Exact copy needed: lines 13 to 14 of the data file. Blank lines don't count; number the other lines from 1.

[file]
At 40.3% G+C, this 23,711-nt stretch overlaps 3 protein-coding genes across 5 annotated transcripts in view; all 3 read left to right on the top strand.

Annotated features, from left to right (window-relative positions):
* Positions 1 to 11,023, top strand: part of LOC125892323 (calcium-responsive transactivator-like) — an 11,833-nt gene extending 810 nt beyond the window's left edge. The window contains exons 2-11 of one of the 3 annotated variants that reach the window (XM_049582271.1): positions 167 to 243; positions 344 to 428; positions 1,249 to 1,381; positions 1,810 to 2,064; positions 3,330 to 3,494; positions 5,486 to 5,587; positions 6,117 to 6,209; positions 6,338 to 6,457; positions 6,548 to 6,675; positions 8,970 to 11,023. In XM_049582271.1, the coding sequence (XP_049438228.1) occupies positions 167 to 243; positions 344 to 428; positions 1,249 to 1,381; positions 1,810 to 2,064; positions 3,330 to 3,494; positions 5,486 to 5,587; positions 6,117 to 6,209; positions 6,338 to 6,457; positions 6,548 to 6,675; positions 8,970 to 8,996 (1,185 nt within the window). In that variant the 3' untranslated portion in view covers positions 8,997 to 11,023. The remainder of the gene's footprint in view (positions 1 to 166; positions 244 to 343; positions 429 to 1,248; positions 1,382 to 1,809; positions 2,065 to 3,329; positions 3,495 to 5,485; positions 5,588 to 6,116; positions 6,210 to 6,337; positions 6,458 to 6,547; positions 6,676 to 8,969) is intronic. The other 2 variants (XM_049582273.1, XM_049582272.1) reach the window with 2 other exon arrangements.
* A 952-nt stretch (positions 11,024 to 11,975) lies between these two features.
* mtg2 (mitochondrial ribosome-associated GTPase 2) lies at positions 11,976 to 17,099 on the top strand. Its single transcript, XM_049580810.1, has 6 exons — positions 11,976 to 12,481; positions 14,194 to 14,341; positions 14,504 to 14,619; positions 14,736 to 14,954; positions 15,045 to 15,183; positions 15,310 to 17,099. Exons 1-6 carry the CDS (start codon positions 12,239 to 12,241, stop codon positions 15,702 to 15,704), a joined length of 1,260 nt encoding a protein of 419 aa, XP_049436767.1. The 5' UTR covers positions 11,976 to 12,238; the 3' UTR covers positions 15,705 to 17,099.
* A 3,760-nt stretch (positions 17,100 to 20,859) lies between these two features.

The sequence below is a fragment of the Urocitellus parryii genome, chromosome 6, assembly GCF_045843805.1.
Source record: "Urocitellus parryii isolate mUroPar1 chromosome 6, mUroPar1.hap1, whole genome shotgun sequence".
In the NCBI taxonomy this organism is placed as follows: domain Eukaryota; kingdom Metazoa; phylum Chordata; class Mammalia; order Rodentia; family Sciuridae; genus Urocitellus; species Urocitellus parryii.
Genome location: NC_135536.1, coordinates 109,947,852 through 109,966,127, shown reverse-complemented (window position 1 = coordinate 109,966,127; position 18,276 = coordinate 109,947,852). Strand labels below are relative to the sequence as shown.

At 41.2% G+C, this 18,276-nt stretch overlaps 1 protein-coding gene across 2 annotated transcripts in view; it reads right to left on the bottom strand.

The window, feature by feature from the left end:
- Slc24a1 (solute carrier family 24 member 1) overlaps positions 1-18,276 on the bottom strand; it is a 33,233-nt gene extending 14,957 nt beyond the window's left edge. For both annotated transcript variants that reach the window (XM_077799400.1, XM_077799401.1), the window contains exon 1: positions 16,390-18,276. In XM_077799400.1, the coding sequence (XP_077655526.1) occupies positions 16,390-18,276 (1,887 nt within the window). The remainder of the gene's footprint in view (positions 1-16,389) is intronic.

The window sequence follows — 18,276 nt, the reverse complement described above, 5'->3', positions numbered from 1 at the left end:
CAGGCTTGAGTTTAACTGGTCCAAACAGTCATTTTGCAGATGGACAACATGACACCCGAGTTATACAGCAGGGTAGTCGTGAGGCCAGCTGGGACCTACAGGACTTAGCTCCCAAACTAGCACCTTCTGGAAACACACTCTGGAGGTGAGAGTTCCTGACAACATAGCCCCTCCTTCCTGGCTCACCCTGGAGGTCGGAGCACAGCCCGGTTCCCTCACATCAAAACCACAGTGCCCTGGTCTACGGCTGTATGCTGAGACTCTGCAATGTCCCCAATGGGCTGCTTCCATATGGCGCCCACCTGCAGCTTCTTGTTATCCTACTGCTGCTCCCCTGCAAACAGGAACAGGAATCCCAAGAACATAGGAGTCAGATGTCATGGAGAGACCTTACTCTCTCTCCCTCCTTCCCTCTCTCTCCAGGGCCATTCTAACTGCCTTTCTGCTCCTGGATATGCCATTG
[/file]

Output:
- Slc24a1 (solute carrier family 24 member 1) overlaps positions 1-18,276 on the bottom strand; it is a 33,233-nt gene extending 14,957 nt beyond the window's left edge. For both annotated transcript variants that reach the window (XM_077799400.1, XM_077799401.1), the window contains exon 1: positions 16,390-18,276. In XM_077799400.1, the coding sequence (XP_077655526.1) occupies positions 16,390-18,276 (1,887 nt within the window). The remainder of the gene's footprint in view (positions 1-16,389) is intronic.

The window sequence follows — 18,276 nt, the reverse complement described above, 5'->3', positions numbered from 1 at the left end: